The JavaScript document.cookie API cannot read or write the value from another origin. Calling document.cookie only returns the clients own cookies and not the cross-origin cookies. Cookies themselves use the same-origin policy and each cookie has a path and a domain and only pages that match the path and domain can read the cookie.

Cookies work best in situations where:

  • You want to authorize users within your own ecosystem of clients and servers.
  • You know exactly which clients will be accessing your server.

Websites identify users through user credentials, with the most popular form being the cookie. Servers use cookies to store a unique identifier that identifies the use such as a session ID tied to a user ID.

The same-origin HTTP request will always contain the cookie but cross-origin doesn't contain cookie by default.

Enable the credentials option in the client side to send:

  • Cookies
  • Basic authentication
  • Client-side SSL certs

Let's set a cookie on the server and read the cookie on the client. For this example let's do it on the GET request for the posts. The response header for the cookie will be a simple key/value that can be read from any path.

Set-Cookie: username=alice; Path=/

File server.js

const express = require('express')
const app = express()
const port = 8000

const isPreflight = (req) => {
  return (
    req.method === 'OPTIONS' &&
    req.headers['origin'] &&
    req.headers['access-control-request-method']
  )
}

app.use(express.static(__dirname))
app.use((req, res, next) => {
  res.set('Access-Control-Allow-Origin', '*') 

  if (isPreflight(req)) {
    res.set('Access-Control-Allow-Methods', 'DELETE')
    res.set('Access-Control-Allow-Headers', 'My-Custom-Header')
    res.set('Access-Control-Max-Age', '120')
    res.status(204).end()
    return
  } else {
    res.set('Access-Control-Expose-Headers', 'Timezone-Offset')
    res.set('Timezone-Offset', '240')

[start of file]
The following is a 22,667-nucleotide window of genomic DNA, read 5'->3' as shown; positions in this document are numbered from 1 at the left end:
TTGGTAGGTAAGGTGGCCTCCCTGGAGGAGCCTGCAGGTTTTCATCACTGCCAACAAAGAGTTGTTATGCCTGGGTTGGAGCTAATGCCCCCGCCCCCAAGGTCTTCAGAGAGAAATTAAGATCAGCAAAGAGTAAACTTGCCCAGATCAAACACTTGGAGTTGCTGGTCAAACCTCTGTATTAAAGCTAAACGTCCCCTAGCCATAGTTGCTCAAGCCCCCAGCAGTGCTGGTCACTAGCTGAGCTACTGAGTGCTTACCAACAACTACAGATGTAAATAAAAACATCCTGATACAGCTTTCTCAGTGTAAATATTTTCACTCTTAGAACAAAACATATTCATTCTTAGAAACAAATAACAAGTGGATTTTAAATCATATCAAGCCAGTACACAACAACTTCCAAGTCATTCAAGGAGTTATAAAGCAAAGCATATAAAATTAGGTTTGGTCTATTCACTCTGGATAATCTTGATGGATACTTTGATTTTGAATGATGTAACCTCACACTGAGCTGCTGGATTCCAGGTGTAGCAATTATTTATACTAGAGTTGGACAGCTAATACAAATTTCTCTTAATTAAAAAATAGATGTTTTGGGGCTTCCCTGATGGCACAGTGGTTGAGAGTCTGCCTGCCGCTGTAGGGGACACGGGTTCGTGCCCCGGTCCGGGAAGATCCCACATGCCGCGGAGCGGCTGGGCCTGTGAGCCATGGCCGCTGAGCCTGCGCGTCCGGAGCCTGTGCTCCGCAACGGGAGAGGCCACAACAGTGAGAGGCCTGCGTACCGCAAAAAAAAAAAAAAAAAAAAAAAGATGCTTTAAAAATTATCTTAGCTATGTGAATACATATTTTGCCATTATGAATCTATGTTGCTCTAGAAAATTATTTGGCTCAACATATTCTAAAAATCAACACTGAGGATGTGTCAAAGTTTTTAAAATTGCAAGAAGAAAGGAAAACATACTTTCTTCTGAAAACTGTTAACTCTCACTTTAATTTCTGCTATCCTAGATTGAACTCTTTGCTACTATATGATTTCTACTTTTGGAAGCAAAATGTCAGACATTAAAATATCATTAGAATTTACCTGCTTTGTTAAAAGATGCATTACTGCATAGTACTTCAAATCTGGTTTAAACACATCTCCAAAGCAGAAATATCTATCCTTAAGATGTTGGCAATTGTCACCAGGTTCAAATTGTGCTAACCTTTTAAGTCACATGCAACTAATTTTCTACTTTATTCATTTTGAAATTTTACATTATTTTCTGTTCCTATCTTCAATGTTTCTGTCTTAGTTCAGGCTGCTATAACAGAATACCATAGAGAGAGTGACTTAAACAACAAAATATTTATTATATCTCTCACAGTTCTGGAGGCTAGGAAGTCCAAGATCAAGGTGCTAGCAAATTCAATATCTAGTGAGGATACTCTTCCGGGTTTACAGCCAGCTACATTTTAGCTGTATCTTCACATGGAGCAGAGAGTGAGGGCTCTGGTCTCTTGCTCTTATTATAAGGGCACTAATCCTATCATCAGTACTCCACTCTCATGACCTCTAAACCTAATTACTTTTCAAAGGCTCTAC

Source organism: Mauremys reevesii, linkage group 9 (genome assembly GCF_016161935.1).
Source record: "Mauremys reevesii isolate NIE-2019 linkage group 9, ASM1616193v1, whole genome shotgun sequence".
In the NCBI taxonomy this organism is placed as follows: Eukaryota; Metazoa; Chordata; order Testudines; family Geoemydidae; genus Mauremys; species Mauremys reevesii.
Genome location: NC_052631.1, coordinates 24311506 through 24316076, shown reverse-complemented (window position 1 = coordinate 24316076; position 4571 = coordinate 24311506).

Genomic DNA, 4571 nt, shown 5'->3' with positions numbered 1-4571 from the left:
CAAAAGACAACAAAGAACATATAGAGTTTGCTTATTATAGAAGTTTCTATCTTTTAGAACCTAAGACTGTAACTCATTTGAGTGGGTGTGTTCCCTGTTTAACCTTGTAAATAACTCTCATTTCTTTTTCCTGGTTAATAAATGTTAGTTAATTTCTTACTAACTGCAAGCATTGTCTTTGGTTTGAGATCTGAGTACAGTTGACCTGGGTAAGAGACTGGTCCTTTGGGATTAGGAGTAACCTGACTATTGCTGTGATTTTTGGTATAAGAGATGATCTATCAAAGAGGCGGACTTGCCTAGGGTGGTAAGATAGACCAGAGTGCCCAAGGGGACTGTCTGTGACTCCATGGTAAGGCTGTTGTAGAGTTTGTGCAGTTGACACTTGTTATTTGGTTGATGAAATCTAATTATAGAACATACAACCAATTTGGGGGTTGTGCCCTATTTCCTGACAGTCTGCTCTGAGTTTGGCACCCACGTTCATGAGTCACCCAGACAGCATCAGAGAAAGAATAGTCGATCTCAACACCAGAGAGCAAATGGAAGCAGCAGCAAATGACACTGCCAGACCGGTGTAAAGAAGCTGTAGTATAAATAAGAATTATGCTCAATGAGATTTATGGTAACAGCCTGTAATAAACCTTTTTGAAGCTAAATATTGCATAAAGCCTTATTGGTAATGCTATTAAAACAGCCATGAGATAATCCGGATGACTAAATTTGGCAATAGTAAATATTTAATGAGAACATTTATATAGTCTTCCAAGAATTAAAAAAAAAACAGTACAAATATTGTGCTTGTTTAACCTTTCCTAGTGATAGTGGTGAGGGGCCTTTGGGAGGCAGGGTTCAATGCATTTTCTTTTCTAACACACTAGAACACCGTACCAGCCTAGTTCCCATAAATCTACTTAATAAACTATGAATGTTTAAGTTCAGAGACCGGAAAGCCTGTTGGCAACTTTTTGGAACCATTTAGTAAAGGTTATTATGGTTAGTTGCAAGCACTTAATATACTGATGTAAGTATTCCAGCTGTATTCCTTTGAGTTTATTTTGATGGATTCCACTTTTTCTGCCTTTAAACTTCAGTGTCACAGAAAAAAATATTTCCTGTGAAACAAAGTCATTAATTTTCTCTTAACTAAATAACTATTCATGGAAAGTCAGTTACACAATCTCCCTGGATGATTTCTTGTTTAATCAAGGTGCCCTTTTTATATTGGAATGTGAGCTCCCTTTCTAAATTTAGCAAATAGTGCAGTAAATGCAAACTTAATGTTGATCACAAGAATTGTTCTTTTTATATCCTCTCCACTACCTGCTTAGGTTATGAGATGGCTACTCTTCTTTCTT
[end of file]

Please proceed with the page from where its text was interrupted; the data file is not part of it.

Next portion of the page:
}

  next()
})
app.get('/api/posts', (req, res) => {
  res.set('Set-Cookie', 'username=alice; Path=/') // Add this!
  res.json([
    {id: 1, content: 'foo'},
    {id: 1, content: 'bar'},
  ])
})
app.delete('/api/posts', (req, res) => {
  res.json({success: true})
})
app.listen(port, () => {
  console.log(`listening on port ${port}`)
})

File index.html

<!DOCTYPE html>
<html lang="en-US">
<head>
  <meta charset="UTF-8">
  <title></title>
</head>
<body>
  <script>
    (async () => {
      const res = await fetch('http://localhost:8000/api/posts')

      console.log(document.cookie)
    })()
  </script>
</body>
</html>

Restart the server:

$ node server.js
listening on port 8000
$ node server2.js
listening on port 9000

Now let's see what happens when we visit the second server's webpage at http://localhost:9000/

No cookies read

Nothing was logged! That's because cookies are allowed to be read by default on cross-origin requests. We can tell the server that we wish to read the cookies by setting credentials: 'include' on the fetch request options.

In the JavaScript fetch call you'll need to set credentials: 'include' to send cookies on cross-origin requests. If using XMLHttpRequest then you need to set withCredentials: true.

File index.html

<!DOCTYPE html>
<html lang="en-US">
<head>
  <meta charset="UTF-8">
  <title></title>
</head>
<body>
  <script>
    (async () => {
      const res = await fetch('http://localhost:8000/api/posts', {
        credentials: 'include'
      })